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Scholarly journals published by professional associations or a university press will have a panel of scholars who evaluate articles submitted for publication. In other words, these editorial panels are comprised of the author's peers.
If an article is approved for publication the panel has agreed that the article will advance the thinking within the discipline. Thus, articles accepted for publication would then be considered peer reviewed.
Use the databases shown here to find references to articles about your topic.
To get to the full-text of the article, click on the button next to the reference.
No button? Some databases, instead, show their own links to the html or pdf versions.
If there are no links (and no ), then copy down the bibliographic information (author, journal title, year, volume, pages) and search our journals to see if we have a print version of the journal.
If we don't have access to an article, you can request a copy through Interlibrary Loan.
To select a database, select the Databases tab and then search alphabetically by title or by subject area:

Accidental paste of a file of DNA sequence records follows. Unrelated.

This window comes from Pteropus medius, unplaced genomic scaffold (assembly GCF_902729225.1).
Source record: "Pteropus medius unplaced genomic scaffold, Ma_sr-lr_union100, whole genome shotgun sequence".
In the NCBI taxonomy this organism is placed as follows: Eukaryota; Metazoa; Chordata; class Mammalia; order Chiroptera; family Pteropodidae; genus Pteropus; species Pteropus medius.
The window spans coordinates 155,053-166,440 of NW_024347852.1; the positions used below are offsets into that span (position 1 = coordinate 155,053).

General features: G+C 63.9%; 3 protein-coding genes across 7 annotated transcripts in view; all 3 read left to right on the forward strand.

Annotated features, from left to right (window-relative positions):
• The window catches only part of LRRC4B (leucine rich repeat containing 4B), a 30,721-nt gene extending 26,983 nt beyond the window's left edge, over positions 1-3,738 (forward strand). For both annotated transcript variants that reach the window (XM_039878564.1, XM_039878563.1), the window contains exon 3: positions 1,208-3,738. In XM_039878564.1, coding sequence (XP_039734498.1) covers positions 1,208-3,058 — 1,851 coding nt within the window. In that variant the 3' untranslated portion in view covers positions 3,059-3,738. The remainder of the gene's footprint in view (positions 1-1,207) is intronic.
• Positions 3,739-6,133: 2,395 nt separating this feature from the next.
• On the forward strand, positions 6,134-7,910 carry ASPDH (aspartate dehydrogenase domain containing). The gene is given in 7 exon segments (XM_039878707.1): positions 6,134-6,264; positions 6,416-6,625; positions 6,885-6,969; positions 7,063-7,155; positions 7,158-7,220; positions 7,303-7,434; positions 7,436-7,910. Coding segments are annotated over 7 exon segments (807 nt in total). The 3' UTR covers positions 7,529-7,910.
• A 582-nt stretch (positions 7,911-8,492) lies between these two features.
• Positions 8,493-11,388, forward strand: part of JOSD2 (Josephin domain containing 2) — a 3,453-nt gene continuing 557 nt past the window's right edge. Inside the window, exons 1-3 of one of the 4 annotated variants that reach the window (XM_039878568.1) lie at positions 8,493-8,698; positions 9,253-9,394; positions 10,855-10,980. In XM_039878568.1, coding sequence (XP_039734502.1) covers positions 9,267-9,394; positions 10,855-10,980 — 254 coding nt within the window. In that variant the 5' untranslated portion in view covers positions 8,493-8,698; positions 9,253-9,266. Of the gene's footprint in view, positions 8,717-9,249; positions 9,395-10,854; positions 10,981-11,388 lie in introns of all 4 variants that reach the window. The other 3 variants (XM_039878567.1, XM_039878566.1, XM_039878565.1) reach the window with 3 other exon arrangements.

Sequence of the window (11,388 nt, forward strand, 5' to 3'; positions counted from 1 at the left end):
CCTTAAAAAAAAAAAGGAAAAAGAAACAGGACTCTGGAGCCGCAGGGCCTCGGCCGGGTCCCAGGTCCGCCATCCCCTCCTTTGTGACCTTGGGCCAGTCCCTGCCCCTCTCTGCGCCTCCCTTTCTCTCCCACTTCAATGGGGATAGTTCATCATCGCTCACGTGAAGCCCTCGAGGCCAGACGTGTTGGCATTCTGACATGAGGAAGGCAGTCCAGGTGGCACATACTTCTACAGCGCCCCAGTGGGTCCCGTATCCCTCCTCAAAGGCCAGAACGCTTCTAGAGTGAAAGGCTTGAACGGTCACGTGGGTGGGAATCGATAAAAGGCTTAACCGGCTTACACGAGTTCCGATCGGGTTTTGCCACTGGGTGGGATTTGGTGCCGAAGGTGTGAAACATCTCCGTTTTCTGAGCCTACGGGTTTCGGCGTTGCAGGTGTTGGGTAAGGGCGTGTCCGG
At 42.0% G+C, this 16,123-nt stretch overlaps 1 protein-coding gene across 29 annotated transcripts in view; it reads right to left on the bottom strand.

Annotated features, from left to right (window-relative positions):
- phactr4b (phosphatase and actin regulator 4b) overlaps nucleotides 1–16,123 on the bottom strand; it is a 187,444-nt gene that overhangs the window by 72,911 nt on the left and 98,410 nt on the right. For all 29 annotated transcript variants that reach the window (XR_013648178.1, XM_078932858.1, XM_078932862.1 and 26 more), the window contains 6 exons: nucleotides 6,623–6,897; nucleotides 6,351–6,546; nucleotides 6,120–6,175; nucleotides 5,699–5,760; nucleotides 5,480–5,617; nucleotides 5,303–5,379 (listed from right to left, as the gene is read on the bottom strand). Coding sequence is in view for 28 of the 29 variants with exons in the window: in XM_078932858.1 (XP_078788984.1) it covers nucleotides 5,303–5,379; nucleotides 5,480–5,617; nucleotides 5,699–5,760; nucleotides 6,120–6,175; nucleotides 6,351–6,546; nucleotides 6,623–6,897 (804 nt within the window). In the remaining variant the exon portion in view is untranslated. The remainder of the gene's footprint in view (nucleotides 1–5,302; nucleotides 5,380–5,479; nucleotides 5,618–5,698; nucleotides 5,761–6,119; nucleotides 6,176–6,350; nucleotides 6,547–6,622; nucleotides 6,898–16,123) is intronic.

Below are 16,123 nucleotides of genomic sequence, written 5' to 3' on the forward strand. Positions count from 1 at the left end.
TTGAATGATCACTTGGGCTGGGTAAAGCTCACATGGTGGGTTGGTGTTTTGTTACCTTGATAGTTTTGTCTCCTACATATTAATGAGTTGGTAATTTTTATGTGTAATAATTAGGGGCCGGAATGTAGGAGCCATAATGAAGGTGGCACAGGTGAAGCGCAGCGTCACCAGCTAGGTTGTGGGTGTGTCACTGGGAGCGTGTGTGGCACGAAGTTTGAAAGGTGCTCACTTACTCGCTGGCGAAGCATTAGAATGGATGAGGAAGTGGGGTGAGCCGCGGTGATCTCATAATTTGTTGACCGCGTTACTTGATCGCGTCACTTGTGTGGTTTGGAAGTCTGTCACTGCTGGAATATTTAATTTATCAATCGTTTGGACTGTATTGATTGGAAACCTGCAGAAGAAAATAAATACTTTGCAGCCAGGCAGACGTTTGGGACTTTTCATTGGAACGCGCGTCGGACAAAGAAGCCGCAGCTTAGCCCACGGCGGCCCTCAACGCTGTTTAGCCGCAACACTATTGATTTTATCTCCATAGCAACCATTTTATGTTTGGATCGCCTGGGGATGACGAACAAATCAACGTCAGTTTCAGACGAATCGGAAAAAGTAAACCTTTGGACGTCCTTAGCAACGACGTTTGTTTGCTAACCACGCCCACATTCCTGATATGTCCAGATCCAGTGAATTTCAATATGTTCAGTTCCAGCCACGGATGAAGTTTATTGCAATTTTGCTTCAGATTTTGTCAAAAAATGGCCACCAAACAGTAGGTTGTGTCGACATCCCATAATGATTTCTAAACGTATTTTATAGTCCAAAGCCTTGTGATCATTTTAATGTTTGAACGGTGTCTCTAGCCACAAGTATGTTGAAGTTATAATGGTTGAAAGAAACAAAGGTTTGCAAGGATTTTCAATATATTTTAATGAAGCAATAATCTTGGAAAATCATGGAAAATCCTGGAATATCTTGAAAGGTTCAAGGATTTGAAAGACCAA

Library article databases are indexes that allow users to search for articles from various publications and/or periodicals (journals, newspapers, or magazines). Some databases are multidisciplinary and cover a wide variety of topics. Other databases are specialized and focus on particular subjects or disciplines, such as psychology, education, history, business, etc.
The description of an article found in a database commonly consists of 3 main parts:
Citation - gives the publication information for the article or book chapter including author, title, periodical name, issue, date, and pages numbers.
Abstract - A brief summary of an article or book.
Full-text – when available, the complete copy of the article.
Some frequently used multi-disciplinary databases include: